• A control system (or controller) 222 in the tape drive 218 communicates with the memory interface 224 and the read/write system servo drive 228. To receive commands and exchange information for operating the cartridge handling system 200, the controller 222 also acts as a host interface to communicate over one or more ports 220 with one or more encryption key management (EKM) subsystems 202 (such as a host computer, library or external key management appliance). In addition, a crypto module 226 and data encryption/decryption module 230 are provided in the tape drive 218 for securely encrypting and storing data to the data storage cartridge 100 and for securely retrieving and decrypting data stored on the data storage cartridge 100. In operation, the data encryption/decryption module 230 performs the actual data encryption and decryption (such as by using the Advanced Encryption Standard encryption algorithm) using a data key having any supported key length (e.g. 128 or 256-bit data key length), and may also perform other encoding functions, such as data compression and decompression and data buffering. The crypto module 226 controls the data encryption/decryption module 230 by securely exchanging data keys (DKs) 206 b, or derived data keys (dDKs) 208 b, using the session encrypted data key (SEDK) 214 b which is received from the EKM 202 (where it is originally generated as SEDK 214). At the crypto module 226, the DK 206 b, or dDK 208 b, is extracted from the SEDK 214 b. If a DK 206 b was sent, the drive creates a derived key from the base Data Key and some reference data (e.g. the Total Block Count of the first block to be encrypted/decrypted) via cryptographic operations. A derived key, whether as received, or as created by the drive, is then sent to the data encryption/decryption module 230 where it is used to encrypt/decrypt the input data stream. The reference data used to create the dDK 208 b may also be copied to a predetermined location on tape medium 108 as dDKi 216 c if it is not readily determinable without any such explicit reference (e.g. as Total Block Count might be). In addition, the crypto module 226 assembles, validates, distributes, stores, and retrieves one or more associated encryption encapsulated data keys (EEDKs) 212 b (where the letter suffix “b” in the reference numeral indicates that the EEDKs 212 and 212 b are logically identical, though physically distinct, copies). While the modules 226, 230 may be implemented with any desired combination of hardware and/or software, the data encryption/decryption module 230 may be implemented with an ASIC or FPGA circuit, while the crypto module 226 may be implemented with one or more drive firmware modules that include a microprocessor and microcode stored in a code memory.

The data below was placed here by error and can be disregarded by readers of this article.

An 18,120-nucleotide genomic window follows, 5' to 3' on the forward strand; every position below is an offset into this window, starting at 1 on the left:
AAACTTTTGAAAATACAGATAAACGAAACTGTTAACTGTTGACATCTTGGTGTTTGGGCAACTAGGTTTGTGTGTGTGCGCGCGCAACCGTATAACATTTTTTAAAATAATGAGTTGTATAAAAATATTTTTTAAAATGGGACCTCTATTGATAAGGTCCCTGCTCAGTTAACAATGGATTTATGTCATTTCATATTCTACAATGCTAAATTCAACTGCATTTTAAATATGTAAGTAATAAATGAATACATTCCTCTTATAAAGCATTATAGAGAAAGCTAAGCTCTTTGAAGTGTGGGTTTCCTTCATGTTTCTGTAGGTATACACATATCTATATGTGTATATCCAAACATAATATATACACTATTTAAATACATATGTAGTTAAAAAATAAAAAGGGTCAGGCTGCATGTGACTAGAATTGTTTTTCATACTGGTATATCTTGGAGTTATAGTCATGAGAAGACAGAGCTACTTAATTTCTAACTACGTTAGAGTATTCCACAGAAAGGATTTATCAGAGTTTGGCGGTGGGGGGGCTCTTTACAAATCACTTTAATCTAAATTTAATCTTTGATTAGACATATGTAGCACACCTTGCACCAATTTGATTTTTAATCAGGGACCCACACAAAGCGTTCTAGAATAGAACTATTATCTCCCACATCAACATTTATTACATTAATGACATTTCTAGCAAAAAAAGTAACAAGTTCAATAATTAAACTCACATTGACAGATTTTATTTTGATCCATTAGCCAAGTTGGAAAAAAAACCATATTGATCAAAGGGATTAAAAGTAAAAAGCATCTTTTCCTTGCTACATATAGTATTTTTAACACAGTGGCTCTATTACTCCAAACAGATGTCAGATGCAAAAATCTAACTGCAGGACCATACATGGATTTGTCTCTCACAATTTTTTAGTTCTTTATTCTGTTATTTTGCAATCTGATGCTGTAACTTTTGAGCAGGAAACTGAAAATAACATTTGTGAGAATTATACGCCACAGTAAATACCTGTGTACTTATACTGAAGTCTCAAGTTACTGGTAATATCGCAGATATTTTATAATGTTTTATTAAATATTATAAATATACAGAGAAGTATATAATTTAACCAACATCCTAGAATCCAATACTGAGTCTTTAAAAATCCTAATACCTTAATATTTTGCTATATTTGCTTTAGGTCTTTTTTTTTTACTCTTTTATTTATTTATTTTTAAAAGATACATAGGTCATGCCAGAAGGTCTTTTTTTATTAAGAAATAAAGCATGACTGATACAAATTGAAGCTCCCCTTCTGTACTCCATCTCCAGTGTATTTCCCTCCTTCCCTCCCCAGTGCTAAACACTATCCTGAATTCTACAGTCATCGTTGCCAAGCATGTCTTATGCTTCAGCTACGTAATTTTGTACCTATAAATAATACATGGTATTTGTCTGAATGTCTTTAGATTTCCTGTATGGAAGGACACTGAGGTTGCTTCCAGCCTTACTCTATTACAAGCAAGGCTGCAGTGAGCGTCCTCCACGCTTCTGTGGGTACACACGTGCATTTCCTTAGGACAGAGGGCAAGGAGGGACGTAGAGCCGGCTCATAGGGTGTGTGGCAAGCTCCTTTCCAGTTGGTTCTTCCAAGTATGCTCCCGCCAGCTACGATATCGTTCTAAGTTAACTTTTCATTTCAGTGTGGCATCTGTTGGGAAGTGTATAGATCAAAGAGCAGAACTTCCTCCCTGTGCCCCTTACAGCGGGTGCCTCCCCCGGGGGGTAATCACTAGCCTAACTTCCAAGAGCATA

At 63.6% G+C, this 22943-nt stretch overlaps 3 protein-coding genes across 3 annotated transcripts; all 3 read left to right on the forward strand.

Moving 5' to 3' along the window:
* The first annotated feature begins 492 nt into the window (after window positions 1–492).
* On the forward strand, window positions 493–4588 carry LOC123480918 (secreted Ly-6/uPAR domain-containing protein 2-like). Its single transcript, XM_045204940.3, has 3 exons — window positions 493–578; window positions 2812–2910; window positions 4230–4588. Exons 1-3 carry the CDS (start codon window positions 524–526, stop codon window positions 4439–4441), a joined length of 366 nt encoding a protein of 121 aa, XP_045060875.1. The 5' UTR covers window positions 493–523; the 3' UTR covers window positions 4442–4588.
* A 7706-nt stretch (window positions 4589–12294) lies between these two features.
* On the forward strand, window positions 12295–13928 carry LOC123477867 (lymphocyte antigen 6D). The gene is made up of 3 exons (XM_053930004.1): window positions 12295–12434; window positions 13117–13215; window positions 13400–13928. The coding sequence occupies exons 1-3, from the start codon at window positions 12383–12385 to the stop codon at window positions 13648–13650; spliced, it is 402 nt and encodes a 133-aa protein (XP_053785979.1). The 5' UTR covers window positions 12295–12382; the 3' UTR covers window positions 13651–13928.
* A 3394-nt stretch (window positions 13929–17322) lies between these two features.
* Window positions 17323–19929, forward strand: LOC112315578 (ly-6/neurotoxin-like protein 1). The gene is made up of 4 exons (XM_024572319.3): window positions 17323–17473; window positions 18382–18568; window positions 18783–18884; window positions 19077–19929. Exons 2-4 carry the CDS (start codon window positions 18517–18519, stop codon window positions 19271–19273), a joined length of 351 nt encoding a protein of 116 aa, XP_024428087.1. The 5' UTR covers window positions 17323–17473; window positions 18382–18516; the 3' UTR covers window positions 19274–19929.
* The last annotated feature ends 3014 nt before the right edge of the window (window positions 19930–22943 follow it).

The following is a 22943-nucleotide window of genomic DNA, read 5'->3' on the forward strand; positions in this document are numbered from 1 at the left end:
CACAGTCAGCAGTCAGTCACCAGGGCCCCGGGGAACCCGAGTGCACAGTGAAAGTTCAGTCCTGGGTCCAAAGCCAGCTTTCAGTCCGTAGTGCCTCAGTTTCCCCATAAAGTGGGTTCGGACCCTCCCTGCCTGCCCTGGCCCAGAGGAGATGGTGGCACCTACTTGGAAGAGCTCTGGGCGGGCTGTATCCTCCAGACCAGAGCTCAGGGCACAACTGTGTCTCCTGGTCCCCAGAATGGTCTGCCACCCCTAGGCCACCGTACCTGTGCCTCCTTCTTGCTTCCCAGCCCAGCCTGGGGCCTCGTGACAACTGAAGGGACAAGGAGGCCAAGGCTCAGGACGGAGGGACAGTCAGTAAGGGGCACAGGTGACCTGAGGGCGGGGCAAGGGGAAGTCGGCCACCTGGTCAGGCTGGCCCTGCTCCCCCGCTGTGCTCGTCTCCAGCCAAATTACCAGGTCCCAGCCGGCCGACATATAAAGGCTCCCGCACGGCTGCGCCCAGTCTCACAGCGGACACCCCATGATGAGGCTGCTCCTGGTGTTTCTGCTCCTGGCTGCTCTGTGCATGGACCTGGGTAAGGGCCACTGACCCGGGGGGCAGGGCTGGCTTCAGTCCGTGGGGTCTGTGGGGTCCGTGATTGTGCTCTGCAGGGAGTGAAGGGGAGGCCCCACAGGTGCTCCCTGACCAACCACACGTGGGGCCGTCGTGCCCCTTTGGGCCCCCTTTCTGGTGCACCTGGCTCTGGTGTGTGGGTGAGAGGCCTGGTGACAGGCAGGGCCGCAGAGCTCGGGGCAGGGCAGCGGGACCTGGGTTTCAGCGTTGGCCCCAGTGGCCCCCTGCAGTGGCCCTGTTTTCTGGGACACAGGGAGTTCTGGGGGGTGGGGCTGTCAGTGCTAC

• As described herein, the cartridge handling system 200 performs a variety of functions, including but not limited to, cryptographically deriving multiple data keys from a single known base data key and a plurality of other predetermined data elements; encrypting data to be stored on the cartridge 100 using a base data key (such as an AES encryption key) or one of its derived keys; using key wrap cryptography techniques to wrap the base data key, or one of the derived keys created from it, with a different key to form one or more encrypted data keys; writing and reading the encrypted data and encrypted data key(s) to and from the tape cartridge media; and unwrapping the encrypted base data key or one of its derived keys such that the unwrapped key can decrypt either all (in the case of the base data key) or only some (in the case of a derived data key) of the stored encrypted data. In this way, the cartridge handling system 200 provides a distributed key store which allows different user's data to be separately and uniquely encrypted onto, or decrypted from, a single tape cartridge 100.
  • For example, at least a first EEDK 212 is generated for local use by using a public key of the local key manager to wrap the data key 206, and the EEDK 212 is then transferred via the tape drive 218 (where it may be temporarily stored as 212 b) for storage on the data storage cartridge 100 at one or more predetermined locations, as indicated at 212 c and 212 d. As a result, the transferred EEDK 212 b may be stored in the cartridge memory 102 and/or one or more non-user data areas of the tape media 108, such as a read-in area 232 or an end of tape area 234. When EEDKs are used to store keys in wrapped form on a tape cartridge, only a single copy of the EEDK 210 is required to be stored on the data storage cartridge 100, but reliability and resiliency are enhanced by using one or more non-user areas 232, 234 of the tape 108 to store additional copies of the EEDK 212 such that N copies exist, thereby allowing operation to continue even if up to N−1 of the EEDKs 212, 212 b are unrecoverable. Since the only non-volatile copies of the EEDKs are stored within the data storage cartridge 100, multiple copies of the EEDKs (212 c, 212 d, etc.) provide multiple ways to access the EEDKs and thus the data key 206 in the cases where one or more copies of the EEDKs cannot be read or otherwise processed due to errors or degraded media or drive conditions. In selected embodiments, the keys are not stored in the cartridge, but in another location such as a database.